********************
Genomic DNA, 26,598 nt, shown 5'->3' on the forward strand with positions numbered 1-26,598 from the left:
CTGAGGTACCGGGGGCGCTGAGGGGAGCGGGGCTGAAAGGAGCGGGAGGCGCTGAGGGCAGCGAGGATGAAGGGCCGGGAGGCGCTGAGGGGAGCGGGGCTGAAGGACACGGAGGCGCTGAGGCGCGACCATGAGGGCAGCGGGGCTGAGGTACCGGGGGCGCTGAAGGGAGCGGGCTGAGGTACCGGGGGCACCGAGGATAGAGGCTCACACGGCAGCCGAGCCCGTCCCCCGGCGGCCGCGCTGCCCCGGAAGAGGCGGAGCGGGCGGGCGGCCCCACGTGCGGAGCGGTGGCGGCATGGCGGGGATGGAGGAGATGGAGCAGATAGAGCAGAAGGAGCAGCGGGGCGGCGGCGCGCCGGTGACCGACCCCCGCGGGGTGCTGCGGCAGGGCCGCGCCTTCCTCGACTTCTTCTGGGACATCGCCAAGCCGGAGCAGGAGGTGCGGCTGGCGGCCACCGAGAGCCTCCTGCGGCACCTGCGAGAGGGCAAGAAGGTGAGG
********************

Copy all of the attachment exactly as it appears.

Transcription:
Genomic DNA, 26,598 nt, shown 5'->3' on the forward strand with positions numbered 1-26,598 from the left:
CTGAGGTACCGGGGGCGCTGAGGGGAGCGGGGCTGAAAGGAGCGGGAGGCGCTGAGGGCAGCGAGGATGAAGGGCCGGGAGGCGCTGAGGGGAGCGGGGCTGAAGGACACGGAGGCGCTGAGGCGCGACCATGAGGGCAGCGGGGCTGAGGTACCGGGGGCGCTGAAGGGAGCGGGCTGAGGTACCGGGGGCACCGAGGATAGAGGCTCACACGGCAGCCGAGCCCGTCCCCCGGCGGCCGCGCTGCCCCGGAAGAGGCGGAGCGGGCGGGCGGCCCCACGTGCGGAGCGGTGGCGGCATGGCGGGGATGGAGGAGATGGAGCAGATAGAGCAGAAGGAGCAGCGGGGCGGCGGCGCGCCGGTGACCGACCCCCGCGGGGTGCTGCGGCAGGGCCGCGCCTTCCTCGACTTCTTCTGGGACATCGCCAAGCCGGAGCAGGAGGTGCGGCTGGCGGCCACCGAGAGCCTCCTGCGGCACCTGCGAGAGGGCAAGAAGGTGAGG